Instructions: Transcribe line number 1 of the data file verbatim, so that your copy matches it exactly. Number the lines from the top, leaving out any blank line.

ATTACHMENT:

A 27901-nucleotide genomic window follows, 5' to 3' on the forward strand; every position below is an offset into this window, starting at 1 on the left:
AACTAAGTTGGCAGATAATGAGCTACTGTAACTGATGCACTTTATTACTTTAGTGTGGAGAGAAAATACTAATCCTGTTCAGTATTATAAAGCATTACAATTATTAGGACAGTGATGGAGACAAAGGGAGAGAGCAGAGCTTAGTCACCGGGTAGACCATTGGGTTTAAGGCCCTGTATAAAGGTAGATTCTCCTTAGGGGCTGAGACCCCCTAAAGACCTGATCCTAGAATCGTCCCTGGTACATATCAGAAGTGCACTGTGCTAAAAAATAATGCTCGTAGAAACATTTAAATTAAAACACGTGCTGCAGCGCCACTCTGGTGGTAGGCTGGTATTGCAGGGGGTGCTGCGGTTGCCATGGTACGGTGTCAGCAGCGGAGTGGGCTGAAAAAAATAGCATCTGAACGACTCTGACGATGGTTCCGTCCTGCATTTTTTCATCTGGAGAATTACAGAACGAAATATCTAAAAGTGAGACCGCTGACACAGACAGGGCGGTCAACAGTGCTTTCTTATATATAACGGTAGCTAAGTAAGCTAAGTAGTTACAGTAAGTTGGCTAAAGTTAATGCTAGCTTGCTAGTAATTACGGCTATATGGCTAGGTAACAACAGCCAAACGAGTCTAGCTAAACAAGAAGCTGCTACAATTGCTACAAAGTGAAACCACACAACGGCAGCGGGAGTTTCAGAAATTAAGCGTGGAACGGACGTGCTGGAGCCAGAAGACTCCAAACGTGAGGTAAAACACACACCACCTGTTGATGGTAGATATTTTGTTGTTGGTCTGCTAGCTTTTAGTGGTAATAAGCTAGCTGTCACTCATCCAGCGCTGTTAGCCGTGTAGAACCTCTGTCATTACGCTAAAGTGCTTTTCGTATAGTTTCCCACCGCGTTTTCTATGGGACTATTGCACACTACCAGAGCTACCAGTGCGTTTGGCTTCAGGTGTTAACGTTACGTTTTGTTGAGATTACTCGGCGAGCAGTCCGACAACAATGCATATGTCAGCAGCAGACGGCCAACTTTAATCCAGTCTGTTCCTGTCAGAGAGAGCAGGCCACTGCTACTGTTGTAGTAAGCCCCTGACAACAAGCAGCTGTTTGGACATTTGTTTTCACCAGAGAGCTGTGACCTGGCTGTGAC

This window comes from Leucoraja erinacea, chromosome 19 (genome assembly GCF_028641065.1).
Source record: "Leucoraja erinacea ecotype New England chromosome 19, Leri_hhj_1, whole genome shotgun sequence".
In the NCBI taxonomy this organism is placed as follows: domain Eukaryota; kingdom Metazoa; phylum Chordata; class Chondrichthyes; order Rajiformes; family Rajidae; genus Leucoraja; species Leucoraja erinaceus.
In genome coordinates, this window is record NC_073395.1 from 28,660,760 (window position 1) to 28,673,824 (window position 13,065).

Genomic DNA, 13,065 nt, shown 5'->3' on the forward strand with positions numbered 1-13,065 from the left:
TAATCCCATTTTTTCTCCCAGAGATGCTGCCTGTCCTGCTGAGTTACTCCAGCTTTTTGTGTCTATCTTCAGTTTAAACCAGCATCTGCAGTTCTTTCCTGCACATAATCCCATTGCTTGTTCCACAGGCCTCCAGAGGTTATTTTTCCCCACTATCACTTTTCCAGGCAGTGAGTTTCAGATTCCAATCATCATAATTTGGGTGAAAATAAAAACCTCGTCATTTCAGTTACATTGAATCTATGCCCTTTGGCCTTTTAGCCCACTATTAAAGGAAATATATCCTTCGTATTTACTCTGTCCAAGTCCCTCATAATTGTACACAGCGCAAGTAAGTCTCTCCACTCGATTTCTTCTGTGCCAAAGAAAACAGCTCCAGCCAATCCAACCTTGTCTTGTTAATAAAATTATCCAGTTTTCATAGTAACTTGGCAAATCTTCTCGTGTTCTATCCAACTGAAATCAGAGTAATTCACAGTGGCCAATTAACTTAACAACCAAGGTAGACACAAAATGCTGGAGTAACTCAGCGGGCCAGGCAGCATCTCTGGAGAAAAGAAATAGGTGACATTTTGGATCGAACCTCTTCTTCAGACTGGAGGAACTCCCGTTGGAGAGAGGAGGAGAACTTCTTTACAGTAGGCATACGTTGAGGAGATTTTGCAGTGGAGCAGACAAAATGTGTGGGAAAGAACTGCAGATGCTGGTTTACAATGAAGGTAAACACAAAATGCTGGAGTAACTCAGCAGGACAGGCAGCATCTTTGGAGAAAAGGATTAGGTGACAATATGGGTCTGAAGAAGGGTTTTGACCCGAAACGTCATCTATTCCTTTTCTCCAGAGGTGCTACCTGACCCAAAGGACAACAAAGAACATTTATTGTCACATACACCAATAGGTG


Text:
A 27901-nucleotide genomic window follows, 5' to 3' on the forward strand; every position below is an offset into this window, starting at 1 on the left: